Under Pressure: Mika Zibanejad
Part two of our four part series on players that are under pressure to perform features perhaps the Sens' brightest prospect: Mika Zibanejad
"We expect that Mika is ready to take the next step. Physically, his body is more mature, which is going to help him take the next step. But at the same time, we want to make sure we evaluate it on an ongoing basis to make sure we’re not putting him in positions that he might not be ready for," MacLean said.
The Ottawa Senators just don't quite trust Mika Zibanejad; not yet anyways.
At first blush, the above quote seems like a throw-away line from a run-of-the-mill article about the Sens' face-off woes. But it really does cut to the core of why, exactly, Mika Zibanejad is under pressure this year. It's a window into the reasoning behind the team feeling it absolutely needed to go out and get David Legwand. Simply: the Ottawa Senators just aren't convinced that Mika Zibanejad is ready. In the wake of Jason Spezza's departure, Kyle Turris will assume the mantle of unquestioned number one centre. After that, it's anyone's guess at this stage. Besides the unresolved logjam on the backend, Zibanejad vs. Legwand for 2C is the most intriguing battle in training camp. The shame in it is that Zibanejad is ready; he just needs to be given the chance to prove it.
He's still just a kid
First things first: he's still just a kid. Highly touted prospects tend to get over-exposed, with their every move scrutinized, so it's easy to forget that Zibanejad is still just twenty-one years old. Already he's gone from the high of a top ten selection in the NHL draft to being unexpectedly banished to the AHL (Aside: There's a quote at the end of that article from Murray in which he worries that,"Our goaltending and our back should be really strong. We'll have to wait and see if we can score enough goals". Ah, we were so naive back in those days). Curtis Lazar may be the hot new thing, but he's even more of an unknown quantity than Zibby. NHL teams tend to take a conservative view of when it's time to reward their young players for their performance, so Ottawa's not exactly breaking orthodoxy by believing a twenty-one year old needs to earn his stripes. But there's also a risk in constantly delaying handing over the reigns until the young prospect has incontrovertibly proven himself: you're missing the upside of big production on a cheap contract. He may still be just a kid, but he's not 18 anymore and MacLean would do well to recognize that.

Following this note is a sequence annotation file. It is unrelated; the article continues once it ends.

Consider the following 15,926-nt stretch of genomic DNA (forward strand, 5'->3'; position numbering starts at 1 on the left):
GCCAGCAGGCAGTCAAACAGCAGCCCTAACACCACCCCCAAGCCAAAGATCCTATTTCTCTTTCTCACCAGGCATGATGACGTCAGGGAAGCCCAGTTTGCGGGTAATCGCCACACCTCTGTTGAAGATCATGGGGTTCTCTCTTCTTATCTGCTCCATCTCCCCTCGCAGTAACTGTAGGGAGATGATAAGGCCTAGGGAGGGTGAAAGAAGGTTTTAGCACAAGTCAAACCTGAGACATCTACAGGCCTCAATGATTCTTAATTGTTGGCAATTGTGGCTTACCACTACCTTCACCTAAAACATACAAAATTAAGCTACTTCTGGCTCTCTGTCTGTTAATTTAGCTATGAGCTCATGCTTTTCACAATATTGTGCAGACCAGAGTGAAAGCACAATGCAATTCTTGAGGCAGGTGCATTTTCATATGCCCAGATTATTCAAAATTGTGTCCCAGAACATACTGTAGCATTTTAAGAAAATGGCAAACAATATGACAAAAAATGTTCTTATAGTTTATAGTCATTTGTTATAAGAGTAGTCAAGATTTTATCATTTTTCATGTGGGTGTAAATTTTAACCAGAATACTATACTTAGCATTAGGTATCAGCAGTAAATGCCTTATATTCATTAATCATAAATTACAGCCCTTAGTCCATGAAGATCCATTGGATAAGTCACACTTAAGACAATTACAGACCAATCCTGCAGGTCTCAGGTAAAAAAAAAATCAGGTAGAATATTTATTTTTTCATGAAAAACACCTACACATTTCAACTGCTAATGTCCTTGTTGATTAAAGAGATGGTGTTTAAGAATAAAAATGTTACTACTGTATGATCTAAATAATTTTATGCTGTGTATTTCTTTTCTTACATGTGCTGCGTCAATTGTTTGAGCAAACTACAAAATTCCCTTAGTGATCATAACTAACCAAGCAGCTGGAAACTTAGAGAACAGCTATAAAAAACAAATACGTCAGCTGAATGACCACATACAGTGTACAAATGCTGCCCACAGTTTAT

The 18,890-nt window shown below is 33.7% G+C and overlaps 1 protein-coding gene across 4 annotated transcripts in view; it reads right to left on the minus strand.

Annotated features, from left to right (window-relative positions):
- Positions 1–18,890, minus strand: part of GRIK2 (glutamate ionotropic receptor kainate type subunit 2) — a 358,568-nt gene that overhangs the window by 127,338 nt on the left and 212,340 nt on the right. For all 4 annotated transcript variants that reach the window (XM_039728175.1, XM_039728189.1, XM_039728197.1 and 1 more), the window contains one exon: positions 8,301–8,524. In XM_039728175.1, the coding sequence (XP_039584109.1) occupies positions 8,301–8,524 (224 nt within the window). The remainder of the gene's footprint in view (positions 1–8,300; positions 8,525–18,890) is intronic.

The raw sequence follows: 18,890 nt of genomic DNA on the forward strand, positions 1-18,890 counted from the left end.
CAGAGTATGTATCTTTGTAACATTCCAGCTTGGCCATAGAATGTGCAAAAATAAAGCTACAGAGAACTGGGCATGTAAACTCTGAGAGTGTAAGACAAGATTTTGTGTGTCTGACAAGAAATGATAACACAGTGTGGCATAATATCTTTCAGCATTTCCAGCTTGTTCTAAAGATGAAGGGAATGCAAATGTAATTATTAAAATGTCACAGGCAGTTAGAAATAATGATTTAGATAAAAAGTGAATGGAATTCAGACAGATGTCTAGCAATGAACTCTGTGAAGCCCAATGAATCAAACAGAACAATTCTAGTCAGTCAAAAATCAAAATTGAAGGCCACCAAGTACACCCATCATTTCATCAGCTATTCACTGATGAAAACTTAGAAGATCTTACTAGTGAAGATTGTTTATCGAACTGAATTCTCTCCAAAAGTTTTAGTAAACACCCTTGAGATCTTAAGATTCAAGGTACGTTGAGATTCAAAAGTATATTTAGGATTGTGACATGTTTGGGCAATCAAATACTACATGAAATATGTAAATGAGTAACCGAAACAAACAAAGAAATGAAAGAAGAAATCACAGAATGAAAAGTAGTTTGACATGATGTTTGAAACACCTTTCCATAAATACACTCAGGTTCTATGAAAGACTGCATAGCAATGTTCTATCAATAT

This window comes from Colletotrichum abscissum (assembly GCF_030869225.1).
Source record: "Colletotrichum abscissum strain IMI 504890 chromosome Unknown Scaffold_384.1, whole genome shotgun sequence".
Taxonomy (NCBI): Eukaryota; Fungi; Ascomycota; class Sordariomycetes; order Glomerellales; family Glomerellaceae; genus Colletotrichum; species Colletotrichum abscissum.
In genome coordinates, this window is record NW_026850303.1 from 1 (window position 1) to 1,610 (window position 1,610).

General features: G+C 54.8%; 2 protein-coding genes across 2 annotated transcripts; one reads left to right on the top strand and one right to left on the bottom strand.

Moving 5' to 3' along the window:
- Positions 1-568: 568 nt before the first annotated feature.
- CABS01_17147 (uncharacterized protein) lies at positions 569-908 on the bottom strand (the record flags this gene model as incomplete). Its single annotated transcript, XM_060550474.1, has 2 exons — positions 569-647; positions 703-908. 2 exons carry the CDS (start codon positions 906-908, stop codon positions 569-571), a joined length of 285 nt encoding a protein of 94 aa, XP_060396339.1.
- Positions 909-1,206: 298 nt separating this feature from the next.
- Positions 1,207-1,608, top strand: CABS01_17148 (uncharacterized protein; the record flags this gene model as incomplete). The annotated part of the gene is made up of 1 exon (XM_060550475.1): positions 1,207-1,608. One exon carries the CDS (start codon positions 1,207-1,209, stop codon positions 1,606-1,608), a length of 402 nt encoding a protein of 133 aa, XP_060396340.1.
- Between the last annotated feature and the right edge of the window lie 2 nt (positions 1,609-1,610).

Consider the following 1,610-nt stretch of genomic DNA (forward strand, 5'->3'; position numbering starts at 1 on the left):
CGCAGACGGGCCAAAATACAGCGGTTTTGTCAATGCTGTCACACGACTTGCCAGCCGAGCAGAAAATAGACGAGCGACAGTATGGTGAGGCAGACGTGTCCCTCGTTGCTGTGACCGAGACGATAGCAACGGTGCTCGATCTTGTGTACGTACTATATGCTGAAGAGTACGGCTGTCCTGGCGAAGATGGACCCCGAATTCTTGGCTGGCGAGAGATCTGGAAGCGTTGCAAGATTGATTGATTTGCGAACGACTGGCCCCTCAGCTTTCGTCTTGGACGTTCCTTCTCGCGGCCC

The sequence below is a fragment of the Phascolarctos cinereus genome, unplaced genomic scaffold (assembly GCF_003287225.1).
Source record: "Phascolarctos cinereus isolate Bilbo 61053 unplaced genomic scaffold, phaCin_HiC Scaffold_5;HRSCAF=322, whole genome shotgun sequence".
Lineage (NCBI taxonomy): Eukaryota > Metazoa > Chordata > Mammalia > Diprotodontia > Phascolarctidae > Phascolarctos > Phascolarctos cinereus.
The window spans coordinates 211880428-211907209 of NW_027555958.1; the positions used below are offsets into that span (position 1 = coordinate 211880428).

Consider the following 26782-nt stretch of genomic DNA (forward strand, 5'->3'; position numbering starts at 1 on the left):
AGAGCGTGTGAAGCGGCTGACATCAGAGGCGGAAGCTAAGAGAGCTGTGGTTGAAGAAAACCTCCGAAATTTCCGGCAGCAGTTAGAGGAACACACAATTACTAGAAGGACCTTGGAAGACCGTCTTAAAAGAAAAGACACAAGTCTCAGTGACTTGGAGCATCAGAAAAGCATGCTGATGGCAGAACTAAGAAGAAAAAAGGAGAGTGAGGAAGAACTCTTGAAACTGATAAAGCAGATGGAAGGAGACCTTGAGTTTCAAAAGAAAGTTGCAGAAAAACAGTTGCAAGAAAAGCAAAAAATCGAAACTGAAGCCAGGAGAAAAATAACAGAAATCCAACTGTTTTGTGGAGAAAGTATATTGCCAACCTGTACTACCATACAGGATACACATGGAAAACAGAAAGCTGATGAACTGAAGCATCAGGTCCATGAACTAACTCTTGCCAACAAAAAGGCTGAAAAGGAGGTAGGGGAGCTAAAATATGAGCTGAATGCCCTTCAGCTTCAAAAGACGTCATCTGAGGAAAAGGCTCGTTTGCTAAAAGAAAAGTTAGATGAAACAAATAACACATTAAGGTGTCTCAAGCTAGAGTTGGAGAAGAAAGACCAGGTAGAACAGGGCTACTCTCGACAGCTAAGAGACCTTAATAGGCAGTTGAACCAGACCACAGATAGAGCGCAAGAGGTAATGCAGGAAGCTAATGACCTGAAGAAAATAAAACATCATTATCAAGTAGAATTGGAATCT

Now, if that's not reason enough for you to believe Zibanejad is going to seize the opportunity to play in the top 6, there's also that:
He's already scoring more than you might know:
A lot of Sens fans are worried that Zibanejad hasn't turned out to be the scorer one would expect to get with the 6th overall pick. To be fair, part of the allure of Zibby was always his highly touted two-way game but 54 pts in 120 games? He can do better than that, right? Well the answer is almost certainly yes, but he'll probably need more ice-time to do so. Over the course of the last two seasons, Zibanejad ranks 100th in PTS/60 at 5v5 for forwards who have played a minimum of 1,000 minutes. You're probably saying to yourself that 100th isn't all that impressive, but consider that this would leave Mika knocking on the door of the type of production you'd see from a first line player. In fact, he's already been scoring at a near-elite rate for a second liner. The trouble is that he's not getting a lot of minutes in which to rack up the points. Over that same stretch of the last two season, Zibanejad is playing just over 11 minutes per game at 5v5. That would rank him 257th among all forwards, or roughly what you'd expect for a player getting a light workout as a third liner. And though it's just the two seasons' worth of sample, Zibanejad played at an almost identical rate in his first and second full seasons. If Zibanejad is going to break into the 50-55 point range like so many Sens fans hoped he would, he'll need to get more playing time at even-strength.
But if those first two reasons didn't convince you, consider:
For a young kid, he's awfully good at driving play
As mentioned above, one of the great appeals of taking Mika Zibanejad so early in the draft was his highly polished 200 foot game. To close observers, it came then as no surprise that he was a possession demon in his rookie season with the #PeskySens. An under-appreciated fact of Zibanejad's 2013-14 season, however, is that he continued his strong puck possession game despite starting more frequently in the defensive end and playing against stiffer competition. In his first full year in the pros, Zibby got butter soft Zone Starts: the face-off was taken in the offensive end 66% of the time when he came over the boards to start a shift. That number shrank to 57% in '13-'14, but yet he still managed to drive play forward to the tune of a 53.5 CF%. Perhaps most impressively, Zibanejad's most frequent playing partners almost all fared better with him than without him, as Mike outlined for us back in June. It's the mark of a truly good player that his teammates perform better with him on the ice than not; that Zibanejad has achieved this lofty status at such a young age can only be a sign of good things to come.
And in case you still needed it:
And what a great call by Gord Miller on that goal, by the way. A scoreless game that didn't feature Team Canada and Gord still delivers the right emotion for such a beautiful, clutch goal.
Mika's under a lot of pressure to perform this year, but if there's one Senator I'd wager will exceed expectations it's him. He's more than earned his shot.